Conflict mapping manifests that there is a disturbing nexus between the phenomena of xenophobia and apartheid in South Africa; both deeply-grounded in exclusionary practices and evoking cultural and structural violence coinciding with identity, space and territory. This is a sad case in light of post-apartheid South Africa’s supposed culture of inclusiveness. To combat this scourge, there is a need for intensive civic education on xenophobia and its implications for South Africa.
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By Phillip Nyasha Fungurai
The scourge of xenophobia in South Africa evokes the cultural and structural violence that was associated with apartheid. Notwithstanding the that xenophobia can rightfully be deemed neo-racism in post-apartheid South Africa, both xenophobia and apartheid were stirred by exclusionary practices – such as the politics of access and unmet needs – that evoke cultural and structural violence, and coincide with identity, space and territory. Xenophobic attacks in South Africa begun in May 2008 in Alexandria, Johannesburg; where sixty-two foreigners were killed and a thousand displaced. Xenophobic attacks continue to fester as social conflict, often degenerating into physical, cultural and structural violence. Recognizing South Africa’s apartheid history, coupled with its post-apartheid culture of inclusiveness and tolerance enshrined in its 1996 constitution, xenophobia seemed unlikely.
Xenophobia in its fundamental form is a social, psychological, attitudinal, either overt or indirect, hostility and tension towards foreigners manifesting as physical violence, social conflict or a mere latent dislike of foreigners. The Declaration on Racism, Discrimination, Xenophobia, and Related Intolerance against Migrants and Trafficked Persons (2001) conceptualised xenophobia, as the attitudes, prejudices and behaviour that vilify persons based on the perception that they are foreigners.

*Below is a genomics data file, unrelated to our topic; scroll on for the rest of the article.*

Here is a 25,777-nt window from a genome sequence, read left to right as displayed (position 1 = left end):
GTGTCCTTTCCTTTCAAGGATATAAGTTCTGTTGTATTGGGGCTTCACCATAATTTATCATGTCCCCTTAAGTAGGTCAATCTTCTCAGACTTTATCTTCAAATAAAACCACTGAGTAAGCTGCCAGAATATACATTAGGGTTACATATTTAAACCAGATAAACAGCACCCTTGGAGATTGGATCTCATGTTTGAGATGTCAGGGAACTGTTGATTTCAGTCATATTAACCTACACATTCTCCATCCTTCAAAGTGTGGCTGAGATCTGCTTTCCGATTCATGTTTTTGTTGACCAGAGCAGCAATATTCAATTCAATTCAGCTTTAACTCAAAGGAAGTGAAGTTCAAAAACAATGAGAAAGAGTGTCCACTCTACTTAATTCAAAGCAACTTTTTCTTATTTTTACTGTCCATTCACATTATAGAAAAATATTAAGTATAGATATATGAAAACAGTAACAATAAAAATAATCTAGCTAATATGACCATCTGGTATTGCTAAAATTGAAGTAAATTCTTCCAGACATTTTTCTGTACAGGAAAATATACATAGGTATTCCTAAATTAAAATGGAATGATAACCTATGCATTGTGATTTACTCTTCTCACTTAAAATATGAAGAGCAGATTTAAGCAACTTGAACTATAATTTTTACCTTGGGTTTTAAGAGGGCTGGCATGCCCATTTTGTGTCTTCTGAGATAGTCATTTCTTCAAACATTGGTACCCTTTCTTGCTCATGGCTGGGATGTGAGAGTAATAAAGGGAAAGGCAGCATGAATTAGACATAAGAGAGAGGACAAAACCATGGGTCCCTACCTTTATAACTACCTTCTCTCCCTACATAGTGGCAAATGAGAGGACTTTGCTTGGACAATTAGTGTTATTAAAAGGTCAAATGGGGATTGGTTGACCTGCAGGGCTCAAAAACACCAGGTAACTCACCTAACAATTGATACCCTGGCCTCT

Drivers of Xenophobia
Xenophobia in South Africa is driven and stirred by an interplay of social and economic factors ranging from disequilibrium in socio-economic resources coupled with basic amenities and lack thereof. The human needs, economic and frustration-aggression theories respectivelyu also best explain the causes of xenophobia and the atmosphere that breeds the phenomenon. The frustration-aggression theory points out that growing frustration from unmet needs, competition over scarce resources like jobs, and disequilibrium in resource distribution can degenerate and amount to aggression. The net effect of the frustration is aggression and thus xenophobia attacks.
The economic theory, on the other hand, traces xenophobia to economic factors like poverty and unemployment. The essence of this theory is that the poor, unemployed and/or economically crippled are more likely to be xenophobic than the employed and the elite. This resonates well with trends of xenophobic attacks in South Africa which has almost always been perpetrated by unemployed youth, and the poverty stricken disgruntled citizenry.
The human needs theory propounded by Burton further explains the emergence of xenophobia in South Africa. This theory attributes xenophobia to the inevitability of violent conflict when human needs are unmet. Violent conflict is an inevitable part of human existence with an ontological basis on human needs. Unmet human needs thus spark a train of events that culminate in all forms societal crisis and collective identity hostility. The net effect of this in a rainbow nation with an entrepreneurially dominating foreign populace is xenophobic attacks.
Xenophobia versus apartheid – the nexus
Both phenomena of xenophobia and apartheid were immensely grounded in the politics of access, frustration –aggression theory, perceived disequilibrium in socio-economic resources, coupled with unmet human needs that evoke hostility and tension. Similar to Apartheid, xenophobia can also be deemed a social ill, premised on the politics of segregation and exclusion. Both phenomena also result in upsurge of criminal activities, cultural violence and structural violence.